For a handful of years during the mid-to-late-’90s, both Nas and Lauryn Hill were at the peak of their powers. Each released landmark debut albums (Nas’ “Illmatic” and Hill’s “The Miseducation of Lauryn Hill”) and enjoyed enormous amounts of commercial success and critical acclaim. In the ensuing years, both would follow wildly divergent paths. Hill, in spite of her success, essentially walked away from the music business entirely, while Nas continued to produce stellar albums throughout the new millennium.
Now, the artists have finally embarked upon a long-rumored joint tour, which placed their differences in harsh relief. Swapping headlining slots from date-to-date, Nas opened Friday’s concert at the Wiltern and he did so with force, swagger and captivating precision. From the looks of things, Nas’ relationship with Hill seems to have cooled significantly over the course of this tour. There would be no collaboration during the two’s 1996 hit “If I Ruled The World (Imagine That),” and the rapper failed to make even the slightest mention of his tourmmate throughout the evening.
A swath of epileptic strobes and a rack of flashing gold lights flickered on stage, as Nas emerged to the thudding, triumphant strains of “No Introduction.” His rhymes were delivered with pinpoint accuracy, showcasing a tenacious blend of lyrical dexterity and pure emotion that consistently enraptured the sold-out theater. Classic tracks from throughout his career were chopped and spliced collage-like against one another. Clearly, under normal headlining circumstances, Nas would have spent more time delving into each song, but the rapidfire pace actually suited the material and his forceful delivery.
From the slick, Michael Jackson-referencing “It Ain’t Hard To Tell” to the smooth, resonant “Life’s a Bitch” and the hard-rocking “Hate Me Now,” Nas and his live band deftly fluctuated between a wide array of sounds and moods throughout the hour and a half set. With each track, Nas’ voice grew huskier and huskier, and by the time he reached the set-closing standout “One Mic” he could barely talk. The gutsy, self-sacrificing display was representative of an artist who seems eager to give everything he can to his fanbase.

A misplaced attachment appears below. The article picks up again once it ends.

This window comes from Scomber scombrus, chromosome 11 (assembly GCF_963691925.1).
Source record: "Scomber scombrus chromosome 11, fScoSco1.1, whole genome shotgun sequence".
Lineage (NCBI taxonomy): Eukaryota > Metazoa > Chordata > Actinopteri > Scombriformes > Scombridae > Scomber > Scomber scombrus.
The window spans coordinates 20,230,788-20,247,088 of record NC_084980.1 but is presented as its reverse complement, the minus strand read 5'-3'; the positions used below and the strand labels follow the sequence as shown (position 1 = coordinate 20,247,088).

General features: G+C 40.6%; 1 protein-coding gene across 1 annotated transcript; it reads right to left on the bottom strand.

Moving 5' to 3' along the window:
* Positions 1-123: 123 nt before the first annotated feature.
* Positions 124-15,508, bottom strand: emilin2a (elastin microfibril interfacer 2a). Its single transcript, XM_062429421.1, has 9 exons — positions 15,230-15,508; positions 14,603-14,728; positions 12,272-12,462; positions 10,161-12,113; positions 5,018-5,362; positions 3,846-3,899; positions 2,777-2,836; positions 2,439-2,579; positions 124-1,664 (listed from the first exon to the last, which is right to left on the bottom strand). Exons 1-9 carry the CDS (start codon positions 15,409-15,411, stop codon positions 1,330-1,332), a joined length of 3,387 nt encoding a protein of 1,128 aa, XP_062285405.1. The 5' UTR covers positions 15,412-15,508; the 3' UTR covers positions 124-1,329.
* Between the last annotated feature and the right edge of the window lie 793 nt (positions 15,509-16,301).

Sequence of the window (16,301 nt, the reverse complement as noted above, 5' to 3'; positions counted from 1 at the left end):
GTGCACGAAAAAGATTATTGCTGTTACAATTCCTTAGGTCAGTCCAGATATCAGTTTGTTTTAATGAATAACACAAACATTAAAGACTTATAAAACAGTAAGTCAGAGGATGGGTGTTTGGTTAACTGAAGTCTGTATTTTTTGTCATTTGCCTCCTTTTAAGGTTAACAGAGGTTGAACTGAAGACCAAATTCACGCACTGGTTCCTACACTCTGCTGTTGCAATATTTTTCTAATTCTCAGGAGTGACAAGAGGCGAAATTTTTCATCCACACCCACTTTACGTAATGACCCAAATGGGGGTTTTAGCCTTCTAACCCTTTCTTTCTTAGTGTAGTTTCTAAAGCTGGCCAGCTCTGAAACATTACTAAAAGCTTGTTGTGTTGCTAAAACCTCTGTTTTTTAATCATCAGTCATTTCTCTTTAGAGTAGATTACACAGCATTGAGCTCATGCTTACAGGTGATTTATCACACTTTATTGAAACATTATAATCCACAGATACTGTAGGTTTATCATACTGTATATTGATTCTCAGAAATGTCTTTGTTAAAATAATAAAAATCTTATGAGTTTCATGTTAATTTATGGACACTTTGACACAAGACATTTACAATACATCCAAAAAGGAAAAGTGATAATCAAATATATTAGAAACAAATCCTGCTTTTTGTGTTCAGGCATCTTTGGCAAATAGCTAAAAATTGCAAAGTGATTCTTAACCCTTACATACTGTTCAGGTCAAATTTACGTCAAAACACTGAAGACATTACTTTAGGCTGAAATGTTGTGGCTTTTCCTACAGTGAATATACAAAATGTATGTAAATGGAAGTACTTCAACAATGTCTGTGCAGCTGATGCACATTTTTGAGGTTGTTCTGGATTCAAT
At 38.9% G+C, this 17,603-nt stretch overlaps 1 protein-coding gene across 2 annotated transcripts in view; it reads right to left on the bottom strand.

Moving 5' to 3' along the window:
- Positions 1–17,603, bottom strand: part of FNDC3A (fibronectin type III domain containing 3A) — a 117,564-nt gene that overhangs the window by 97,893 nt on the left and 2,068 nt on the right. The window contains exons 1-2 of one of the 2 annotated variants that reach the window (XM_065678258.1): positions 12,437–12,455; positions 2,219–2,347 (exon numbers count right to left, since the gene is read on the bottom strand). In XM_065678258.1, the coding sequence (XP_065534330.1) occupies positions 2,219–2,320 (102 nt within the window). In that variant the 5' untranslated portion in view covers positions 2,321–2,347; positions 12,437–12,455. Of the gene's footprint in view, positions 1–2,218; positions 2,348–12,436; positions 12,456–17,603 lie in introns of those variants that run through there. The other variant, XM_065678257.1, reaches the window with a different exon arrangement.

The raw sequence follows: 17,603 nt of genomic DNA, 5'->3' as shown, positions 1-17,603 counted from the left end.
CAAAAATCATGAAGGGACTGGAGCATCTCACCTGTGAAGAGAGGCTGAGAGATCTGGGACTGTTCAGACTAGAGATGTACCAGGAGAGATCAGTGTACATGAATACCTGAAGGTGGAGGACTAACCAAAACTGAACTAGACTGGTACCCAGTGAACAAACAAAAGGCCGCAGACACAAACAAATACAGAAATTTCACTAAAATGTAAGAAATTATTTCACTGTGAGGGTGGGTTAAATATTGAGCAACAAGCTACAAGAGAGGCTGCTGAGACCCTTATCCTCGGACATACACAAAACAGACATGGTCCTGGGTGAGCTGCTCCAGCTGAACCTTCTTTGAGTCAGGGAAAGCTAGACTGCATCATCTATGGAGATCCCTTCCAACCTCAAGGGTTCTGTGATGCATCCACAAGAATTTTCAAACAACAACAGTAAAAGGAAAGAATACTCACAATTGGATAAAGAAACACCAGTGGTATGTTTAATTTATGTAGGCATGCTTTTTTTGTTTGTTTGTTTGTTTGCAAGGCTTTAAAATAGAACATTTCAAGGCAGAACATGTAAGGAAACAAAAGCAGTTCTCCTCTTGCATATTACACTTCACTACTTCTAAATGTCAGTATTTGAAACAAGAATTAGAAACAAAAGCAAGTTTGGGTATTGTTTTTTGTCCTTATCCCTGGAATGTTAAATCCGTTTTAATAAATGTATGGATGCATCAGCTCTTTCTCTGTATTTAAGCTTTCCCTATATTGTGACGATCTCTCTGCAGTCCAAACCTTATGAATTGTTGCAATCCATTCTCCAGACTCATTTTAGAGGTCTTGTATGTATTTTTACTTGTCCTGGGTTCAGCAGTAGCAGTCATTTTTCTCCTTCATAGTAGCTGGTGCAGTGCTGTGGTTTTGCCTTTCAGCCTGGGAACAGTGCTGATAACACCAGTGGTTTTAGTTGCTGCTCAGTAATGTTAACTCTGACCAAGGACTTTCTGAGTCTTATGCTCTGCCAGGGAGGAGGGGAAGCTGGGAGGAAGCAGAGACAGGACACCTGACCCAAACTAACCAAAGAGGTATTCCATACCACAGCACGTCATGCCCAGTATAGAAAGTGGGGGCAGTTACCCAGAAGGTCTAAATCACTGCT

In stark contrast, Lauryn Hill and her ragtag fusion band took the stage at around 11:15 p.m. and provided a series of baffling, mostly unrecognizable readings of “Miseducation” tracks. Performing to a densely-packed house at the beginning of her set, at least a third of the audience had filtered out by the evening’s 1 a.m. close.
It was devastatingly sad to see how truly strange and unhinged Hill had become. Though her voice still retains the power and dexterity of her youth, onstage she was a twitching, frenetic blend of eccentricity and ego. Constantly tugging at her in-ear monitors and wildly conducting her backing musicians, Hill seemed consumed by petty, insignificant details that emerged during her stage show. At one point, she reprimanded a Wiltern technician on the side of the stage; towards the end of the show she bitingly chastised her backing vocalists, abruptly cutting them off and ordering them to follow her lead.
Watching Lauryn Hill perform in 2012 is like observing some strange, Melvillean allegory. The band members are held captive — a helpless crew manning a doomed vessel — hurtling towards the inevitable abyss. The captain militaristically barks orders, lost in her own, inexplicable obsessions. As an audience member, it is nearly unbearable to observe the brutal butchering of such beautifully-written material as “Everything Is Everything” and “Ex-Factor.” For an artist who truly could have been one of the greatest of her generation, this is a fate that no one could have imagined or hoped for.